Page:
Practicing the lower positions allows the hand to be more comfortably. Once the fingerings are learned, it will be easier to apply this to the higher position with the somewhat more compact finger spacing and arm placement for high positions. Changing to a higher position and moving down a string is not a problem if the fingering has been put into muscle memory by the hand in the lower position.
In the Fiorillo Caprice No. 22, there are large sections that can be practiced in the lower positions in order to check for understanding. Once the written fingerings have been mastered in third and second positions, they may be taken up to seventh and sixth position.
Go to IMSLP for the Fiorillo Caprices for Violin.
Many Suzuki violin teachers use box violins to help students learn how to hold the in instrument before they get the real thing. It’s very nice to be able to learn to hold an instrument on your shoulder without being worried about dropping it. There are some box violins that you can buy from music stores, but I prefer to make my own. Some teachers like to have the students make them, but I prefer to just get it done so the family doesn’t have to round up the supplies.
Items you will need:
- 1 small box (I use fruit snacks from the Dollar Tree)
- 1 paint stick
- wrapping paper
- 1 file rubber band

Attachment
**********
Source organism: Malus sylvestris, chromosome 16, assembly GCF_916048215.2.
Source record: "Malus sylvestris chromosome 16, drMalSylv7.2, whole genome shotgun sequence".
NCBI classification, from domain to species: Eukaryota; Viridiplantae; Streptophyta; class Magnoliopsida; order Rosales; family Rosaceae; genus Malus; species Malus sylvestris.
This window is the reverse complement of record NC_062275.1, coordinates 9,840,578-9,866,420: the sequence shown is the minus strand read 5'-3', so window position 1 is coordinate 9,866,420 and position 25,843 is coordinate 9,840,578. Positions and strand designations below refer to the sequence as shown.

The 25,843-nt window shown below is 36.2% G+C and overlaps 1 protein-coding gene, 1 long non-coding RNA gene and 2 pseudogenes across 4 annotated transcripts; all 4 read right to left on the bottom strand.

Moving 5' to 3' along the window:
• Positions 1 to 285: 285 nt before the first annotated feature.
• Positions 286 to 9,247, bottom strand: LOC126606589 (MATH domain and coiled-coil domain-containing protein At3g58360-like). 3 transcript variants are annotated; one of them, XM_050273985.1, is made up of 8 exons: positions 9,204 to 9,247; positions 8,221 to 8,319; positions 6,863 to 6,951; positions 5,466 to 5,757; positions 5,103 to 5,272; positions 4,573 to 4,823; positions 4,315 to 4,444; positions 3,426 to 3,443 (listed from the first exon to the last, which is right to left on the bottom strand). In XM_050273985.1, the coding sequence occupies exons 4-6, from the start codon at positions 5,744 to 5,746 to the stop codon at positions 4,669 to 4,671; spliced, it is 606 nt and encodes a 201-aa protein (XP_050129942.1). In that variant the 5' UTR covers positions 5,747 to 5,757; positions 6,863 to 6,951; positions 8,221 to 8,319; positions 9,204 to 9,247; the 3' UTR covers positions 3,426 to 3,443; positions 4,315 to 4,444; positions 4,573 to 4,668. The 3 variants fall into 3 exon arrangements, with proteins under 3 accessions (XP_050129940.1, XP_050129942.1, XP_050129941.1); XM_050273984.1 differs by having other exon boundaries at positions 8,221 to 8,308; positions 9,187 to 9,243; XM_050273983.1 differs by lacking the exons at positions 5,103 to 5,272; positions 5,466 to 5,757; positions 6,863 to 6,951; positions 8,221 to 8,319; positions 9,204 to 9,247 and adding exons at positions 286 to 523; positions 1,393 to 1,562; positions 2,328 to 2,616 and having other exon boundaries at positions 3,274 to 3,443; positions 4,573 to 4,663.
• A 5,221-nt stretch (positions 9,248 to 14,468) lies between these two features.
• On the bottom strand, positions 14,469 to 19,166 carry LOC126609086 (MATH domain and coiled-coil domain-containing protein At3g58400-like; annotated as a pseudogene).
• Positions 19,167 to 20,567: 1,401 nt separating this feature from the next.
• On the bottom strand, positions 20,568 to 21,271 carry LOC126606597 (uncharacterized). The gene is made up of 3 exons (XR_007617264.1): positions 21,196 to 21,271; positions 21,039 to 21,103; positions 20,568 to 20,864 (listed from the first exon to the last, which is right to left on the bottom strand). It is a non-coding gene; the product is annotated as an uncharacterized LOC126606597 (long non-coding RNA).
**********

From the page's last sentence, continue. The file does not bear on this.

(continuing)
- scotch tape
- packing tape
- sponge (synthetic ones from the dollar store won’t get hard)
- Wrap the box of goodies with wrappong paper. Put the seam in the middle of the box. It will be covered with a paint stick.
- tape the end with packing tape so they are not easily torn.
- Place the paint stick over the seam in the wrapping paper.
- Tape the paint stick to the box with packing tape.
- Attach the rubber band on the box violin and put the sponge on the bottom.
I also choose to make bows for my students. To make the bow, I get an 18 inch piece of dowel rod and tape a clothespin to it with masking tape. These are a very nice way to teach students how to hold bows without having a real bow.
When you plan a recital, you need to do a lot of work before the recital has begun for it to be successful.
- Select a time and date that will work for you. Hopefully, you will have a calendar far enough in advance that your students will be able to make it, too!
- Find a location. Churches are usually glad to rent space. If you find this is problematic, raise money by charging a recital fee or partnering with other organizations.
- Select music. whether this is for 40 students playing solos or for a group recital, selecting proper pieces is very important. It takes time to make sure pieces are leveled appropriately and put in an order that will make sense at the recital.
- Create a written program. Having a written program helps the program go smoothly and allows your audience a chance to know what is going on with the recital. Keep the program handy and give one to accompanists and other helpers so they know the order. These are also good keepsakes for your students.
- Plan a staging area. Make sure students know where to uncase and be before the show.
- Have a rehearsal. For individual recitals, this can be done throughout the week or before the show so students have a few run-throughs with the accompanist. For group recitals, even a short rehearsal before the program can be helpful in getting students oriented. I schedule what time each student should arrive, tune them and put them on stage for Suzuki group recitals. If they know their pieces, not much rehearsal is necessary.
- Plan for food. What better way to reward students than having a few goodies after a recital. I like bottled water and non-messy cookies! (Things you can take away with a napkin are best!)